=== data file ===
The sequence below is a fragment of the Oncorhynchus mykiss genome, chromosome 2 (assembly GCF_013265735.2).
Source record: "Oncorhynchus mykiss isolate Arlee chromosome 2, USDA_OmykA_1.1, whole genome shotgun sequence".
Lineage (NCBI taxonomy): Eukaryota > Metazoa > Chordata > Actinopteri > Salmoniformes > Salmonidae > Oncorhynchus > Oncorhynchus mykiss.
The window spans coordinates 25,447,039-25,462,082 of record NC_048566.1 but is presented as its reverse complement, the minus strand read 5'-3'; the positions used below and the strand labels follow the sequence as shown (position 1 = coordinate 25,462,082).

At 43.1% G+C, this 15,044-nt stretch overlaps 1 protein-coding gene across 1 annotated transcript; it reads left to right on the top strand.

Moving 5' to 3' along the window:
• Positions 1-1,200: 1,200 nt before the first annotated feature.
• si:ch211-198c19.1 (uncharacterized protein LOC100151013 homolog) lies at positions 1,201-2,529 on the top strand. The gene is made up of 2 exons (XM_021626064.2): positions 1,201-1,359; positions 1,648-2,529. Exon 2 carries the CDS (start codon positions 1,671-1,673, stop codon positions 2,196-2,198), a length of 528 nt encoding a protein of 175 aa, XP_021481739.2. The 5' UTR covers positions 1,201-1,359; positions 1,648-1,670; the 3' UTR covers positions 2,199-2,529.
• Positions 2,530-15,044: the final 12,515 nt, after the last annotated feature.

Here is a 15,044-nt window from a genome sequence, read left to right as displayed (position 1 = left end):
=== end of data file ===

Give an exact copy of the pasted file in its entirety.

The sequence below is a fragment of the Oncorhynchus mykiss genome, chromosome 2 (assembly GCF_013265735.2).
Source record: "Oncorhynchus mykiss isolate Arlee chromosome 2, USDA_OmykA_1.1, whole genome shotgun sequence".
Lineage (NCBI taxonomy): Eukaryota > Metazoa > Chordata > Actinopteri > Salmoniformes > Salmonidae > Oncorhynchus > Oncorhynchus mykiss.
The window spans coordinates 25,447,039-25,462,082 of record NC_048566.1 but is presented as its reverse complement, the minus strand read 5'-3'; the positions used below and the strand labels follow the sequence as shown (position 1 = coordinate 25,462,082).

At 43.1% G+C, this 15,044-nt stretch overlaps 1 protein-coding gene across 1 annotated transcript; it reads left to right on the top strand.

Moving 5' to 3' along the window:
• Positions 1-1,200: 1,200 nt before the first annotated feature.
• si:ch211-198c19.1 (uncharacterized protein LOC100151013 homolog) lies at positions 1,201-2,529 on the top strand. The gene is made up of 2 exons (XM_021626064.2): positions 1,201-1,359; positions 1,648-2,529. Exon 2 carries the CDS (start codon positions 1,671-1,673, stop codon positions 2,196-2,198), a length of 528 nt encoding a protein of 175 aa, XP_021481739.2. The 5' UTR covers positions 1,201-1,359; positions 1,648-1,670; the 3' UTR covers positions 2,199-2,529.
• Positions 2,530-15,044: the final 12,515 nt, after the last annotated feature.

Here is a 15,044-nt window from a genome sequence, read left to right as displayed (position 1 = left end):